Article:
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Residents call for clarity over

new Spurn Visitor Centre

    By Gina Hobbs  
       
   

YORKSHIRE Wildlife Trust’s £900,000 visitor centre at Spurn Point sited at Kilnsea continues to frustrate local residents. With only weeks to go before building work ends residents have told the Gazette they feel their views and ideas continue to be ignored by the Trust. They are unhappy by the visibility of the building on open land and say it is ‘not nestling;’ in the landscape but dominating it. Local people had favoured a nearby site at Southfield Farm, further back from the chosen one.
They claim there has been lack of communication during the last six months from the Trust over the building work and feelings are running high.
Matters have been exacerbated by the intimation of the closure of the Spurn Liaison Group which had been set up as planning condition to act as a bridge between the Trust and residents.
East Riding ward councillors Dave Tucker and Lyn Healing believe there is a reluctance by the Trust to engage with the community and have backed residents’ calls for clarity.
“Yorkshire Wildlife Trust have missed opportunities to build bridges. Where is the engagement with the community, nothing is offered,” said Cllr Tucker. I’ve asked to see a Spurn Management Plan to see what’s happening in the area but there seems to be a great reluctance from Yorkshire Wildlife Trust. We just want people to get around the table and have open dialogue, so people can be told what is going on before it happens.”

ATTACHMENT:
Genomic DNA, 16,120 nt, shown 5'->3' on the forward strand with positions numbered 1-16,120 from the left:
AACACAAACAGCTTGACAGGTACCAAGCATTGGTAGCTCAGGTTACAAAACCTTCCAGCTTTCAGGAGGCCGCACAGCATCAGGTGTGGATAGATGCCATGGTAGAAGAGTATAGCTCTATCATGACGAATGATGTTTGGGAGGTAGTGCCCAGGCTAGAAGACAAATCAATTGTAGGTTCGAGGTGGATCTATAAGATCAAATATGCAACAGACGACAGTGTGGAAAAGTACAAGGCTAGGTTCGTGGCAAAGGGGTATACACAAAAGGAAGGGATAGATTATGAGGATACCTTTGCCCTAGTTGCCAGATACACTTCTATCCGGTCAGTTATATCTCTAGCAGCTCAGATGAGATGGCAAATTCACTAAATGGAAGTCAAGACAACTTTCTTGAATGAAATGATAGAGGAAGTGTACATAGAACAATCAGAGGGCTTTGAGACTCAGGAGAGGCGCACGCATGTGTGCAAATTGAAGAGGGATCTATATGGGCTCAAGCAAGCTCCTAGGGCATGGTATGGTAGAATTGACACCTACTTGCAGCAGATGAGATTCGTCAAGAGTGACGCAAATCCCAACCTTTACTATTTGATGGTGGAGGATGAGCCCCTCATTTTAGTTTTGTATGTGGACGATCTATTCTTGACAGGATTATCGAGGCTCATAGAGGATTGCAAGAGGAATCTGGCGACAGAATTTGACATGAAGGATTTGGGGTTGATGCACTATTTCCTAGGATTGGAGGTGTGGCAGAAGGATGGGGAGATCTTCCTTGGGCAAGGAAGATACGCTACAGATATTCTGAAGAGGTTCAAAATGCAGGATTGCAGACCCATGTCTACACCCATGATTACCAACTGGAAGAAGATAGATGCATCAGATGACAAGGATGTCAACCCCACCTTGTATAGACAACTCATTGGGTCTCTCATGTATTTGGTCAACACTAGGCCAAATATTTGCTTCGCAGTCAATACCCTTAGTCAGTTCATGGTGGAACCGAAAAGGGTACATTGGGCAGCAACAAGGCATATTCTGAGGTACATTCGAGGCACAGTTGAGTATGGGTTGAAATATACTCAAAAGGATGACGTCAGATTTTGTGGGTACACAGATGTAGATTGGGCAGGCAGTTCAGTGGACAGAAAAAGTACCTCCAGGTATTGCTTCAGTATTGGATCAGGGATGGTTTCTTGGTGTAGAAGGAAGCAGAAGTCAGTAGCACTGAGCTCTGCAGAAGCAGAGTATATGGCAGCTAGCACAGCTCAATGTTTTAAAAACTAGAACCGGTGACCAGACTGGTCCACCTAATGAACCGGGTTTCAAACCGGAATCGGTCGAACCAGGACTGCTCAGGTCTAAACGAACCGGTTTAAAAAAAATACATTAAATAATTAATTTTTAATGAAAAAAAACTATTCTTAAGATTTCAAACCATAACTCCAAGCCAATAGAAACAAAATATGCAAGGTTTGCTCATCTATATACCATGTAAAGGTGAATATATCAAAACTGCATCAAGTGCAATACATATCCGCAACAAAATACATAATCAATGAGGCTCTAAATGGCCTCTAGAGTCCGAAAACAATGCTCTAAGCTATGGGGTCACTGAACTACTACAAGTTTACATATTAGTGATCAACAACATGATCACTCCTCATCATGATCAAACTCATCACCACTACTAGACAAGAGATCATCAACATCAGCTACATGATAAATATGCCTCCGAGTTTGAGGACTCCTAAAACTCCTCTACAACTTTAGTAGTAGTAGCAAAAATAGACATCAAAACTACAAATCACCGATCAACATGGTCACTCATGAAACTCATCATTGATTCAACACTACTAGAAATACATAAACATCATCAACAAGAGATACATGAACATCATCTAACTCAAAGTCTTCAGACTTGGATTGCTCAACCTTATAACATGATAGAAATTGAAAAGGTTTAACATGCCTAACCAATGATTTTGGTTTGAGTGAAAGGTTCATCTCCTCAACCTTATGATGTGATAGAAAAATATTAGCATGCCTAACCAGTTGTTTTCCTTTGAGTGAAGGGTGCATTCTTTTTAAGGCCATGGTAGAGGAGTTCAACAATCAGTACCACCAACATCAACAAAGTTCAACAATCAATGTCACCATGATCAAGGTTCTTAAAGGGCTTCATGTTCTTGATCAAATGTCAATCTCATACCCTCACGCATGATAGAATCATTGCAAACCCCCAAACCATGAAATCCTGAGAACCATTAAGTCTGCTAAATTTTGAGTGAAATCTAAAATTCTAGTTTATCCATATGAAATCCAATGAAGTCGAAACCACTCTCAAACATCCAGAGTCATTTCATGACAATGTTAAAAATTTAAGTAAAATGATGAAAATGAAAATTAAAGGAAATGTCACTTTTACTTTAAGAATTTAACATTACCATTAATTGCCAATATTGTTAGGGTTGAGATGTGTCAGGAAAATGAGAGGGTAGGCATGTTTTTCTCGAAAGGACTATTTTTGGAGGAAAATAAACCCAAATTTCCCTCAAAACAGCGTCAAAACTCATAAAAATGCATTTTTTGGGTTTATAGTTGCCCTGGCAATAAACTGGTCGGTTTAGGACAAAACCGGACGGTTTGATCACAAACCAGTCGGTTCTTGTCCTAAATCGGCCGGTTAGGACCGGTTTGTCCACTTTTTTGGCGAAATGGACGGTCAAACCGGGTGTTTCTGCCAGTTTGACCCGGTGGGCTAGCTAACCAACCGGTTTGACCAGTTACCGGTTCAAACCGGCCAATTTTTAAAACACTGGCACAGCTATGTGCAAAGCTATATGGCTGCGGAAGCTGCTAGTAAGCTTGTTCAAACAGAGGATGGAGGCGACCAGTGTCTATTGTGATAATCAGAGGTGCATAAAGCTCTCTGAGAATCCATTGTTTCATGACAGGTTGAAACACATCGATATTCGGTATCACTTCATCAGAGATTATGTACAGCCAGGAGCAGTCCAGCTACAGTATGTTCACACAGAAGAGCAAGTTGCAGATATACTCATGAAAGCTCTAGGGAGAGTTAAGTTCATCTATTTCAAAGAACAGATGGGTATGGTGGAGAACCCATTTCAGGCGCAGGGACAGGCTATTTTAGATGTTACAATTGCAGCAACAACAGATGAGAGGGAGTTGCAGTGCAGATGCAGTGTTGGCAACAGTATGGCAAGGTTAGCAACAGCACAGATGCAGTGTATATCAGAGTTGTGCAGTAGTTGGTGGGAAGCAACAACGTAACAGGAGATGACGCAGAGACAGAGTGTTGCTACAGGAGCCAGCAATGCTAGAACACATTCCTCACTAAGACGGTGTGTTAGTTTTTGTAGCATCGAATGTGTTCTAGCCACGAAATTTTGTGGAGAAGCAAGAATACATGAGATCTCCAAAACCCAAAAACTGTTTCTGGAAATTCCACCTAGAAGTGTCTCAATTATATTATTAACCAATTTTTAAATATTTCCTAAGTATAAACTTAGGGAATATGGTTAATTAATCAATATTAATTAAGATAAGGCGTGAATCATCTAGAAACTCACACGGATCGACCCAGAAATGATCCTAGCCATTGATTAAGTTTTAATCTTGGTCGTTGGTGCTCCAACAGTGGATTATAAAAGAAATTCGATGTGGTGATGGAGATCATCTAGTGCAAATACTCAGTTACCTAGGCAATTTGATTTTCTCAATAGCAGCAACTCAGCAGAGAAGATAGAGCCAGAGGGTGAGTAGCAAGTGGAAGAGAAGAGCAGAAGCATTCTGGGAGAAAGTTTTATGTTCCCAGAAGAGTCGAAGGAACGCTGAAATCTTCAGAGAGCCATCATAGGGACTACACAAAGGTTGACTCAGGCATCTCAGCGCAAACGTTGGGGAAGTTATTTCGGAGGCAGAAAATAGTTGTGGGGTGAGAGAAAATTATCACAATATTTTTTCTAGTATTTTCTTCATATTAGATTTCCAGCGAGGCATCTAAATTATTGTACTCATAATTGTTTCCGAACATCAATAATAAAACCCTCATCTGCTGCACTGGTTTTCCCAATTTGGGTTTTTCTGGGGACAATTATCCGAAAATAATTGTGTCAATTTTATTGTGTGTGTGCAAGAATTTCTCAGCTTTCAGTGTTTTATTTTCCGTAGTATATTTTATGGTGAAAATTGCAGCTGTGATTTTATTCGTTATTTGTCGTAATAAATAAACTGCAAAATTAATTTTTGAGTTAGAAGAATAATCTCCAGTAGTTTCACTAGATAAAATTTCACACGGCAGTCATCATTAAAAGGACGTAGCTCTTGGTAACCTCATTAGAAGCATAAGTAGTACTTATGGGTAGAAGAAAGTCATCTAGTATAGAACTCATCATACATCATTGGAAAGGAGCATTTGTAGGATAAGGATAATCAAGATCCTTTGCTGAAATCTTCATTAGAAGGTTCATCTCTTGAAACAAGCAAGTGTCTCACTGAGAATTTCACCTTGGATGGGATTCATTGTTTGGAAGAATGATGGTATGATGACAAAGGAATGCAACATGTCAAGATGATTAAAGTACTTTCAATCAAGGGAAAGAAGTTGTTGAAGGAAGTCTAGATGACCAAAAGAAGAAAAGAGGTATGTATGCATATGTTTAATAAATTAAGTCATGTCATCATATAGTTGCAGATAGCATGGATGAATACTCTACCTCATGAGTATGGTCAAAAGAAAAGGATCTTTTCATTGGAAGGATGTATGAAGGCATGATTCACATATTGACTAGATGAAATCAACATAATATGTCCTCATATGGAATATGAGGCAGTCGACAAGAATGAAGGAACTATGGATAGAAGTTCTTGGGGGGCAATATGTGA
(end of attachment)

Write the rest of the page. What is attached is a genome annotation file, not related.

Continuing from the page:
Cllr Healing said: “I was at a liaison group meeting in July and was disappointed with how Yorkshire Wildlife Trust responded to any questions put to them by local residents. They were very defensive and did not answer in full. One question was about setting up a marquee in a field for shelter for the Spurn Migration Festival which is this weekend. The answer was a flat ‘no.’ I asked why and the subject was closed down.”
Local resident Jan Crowther said: “Building bridges with the community has been a complete waste of time, the Yorkshire Wildlife Trust have not listened.” Her views were echoed by Stephen Exley, who said: “They’ve ridden roughshod over us, ruining habitat.”
Ian Smith from Kilnsea said: “If the Trust had engaged with local people at the outset, been more flexible and got local people on board, it could have been a different story but they haven’t listened.”
Welwick resident and conservationist Larry Malkin stressed there was a need for the liaison group. “I will be working with other members of the committee to ensure the liaison group will continue to meet after the new centre is open, because there is a great need for it. It is essential all parties put their differences aside now and work together to ensure that the facilities and opportunities presented by this unique area are preserved and developed for

everybody to use and appreciate.”
Terry Smithson Yorkshire Wildlife Trust’s Director of Operations, North and East, said: “During the planning process, representatives from Yorkshire Wildlife Trust admitted mistakes had been made in the past and we established the liaison group to improve relations in the local area. We have tried very hard to support this, providing regular detailed information about the Spurn Discovery Centre and our longer term vision. The liaison group has been very helpful in disseminating information through information points, publicising drop-in sessions and distributing the Spurn newsletter. The feedback we have received from visitors, local people and members of the liaison group has been very positive.”

 
         
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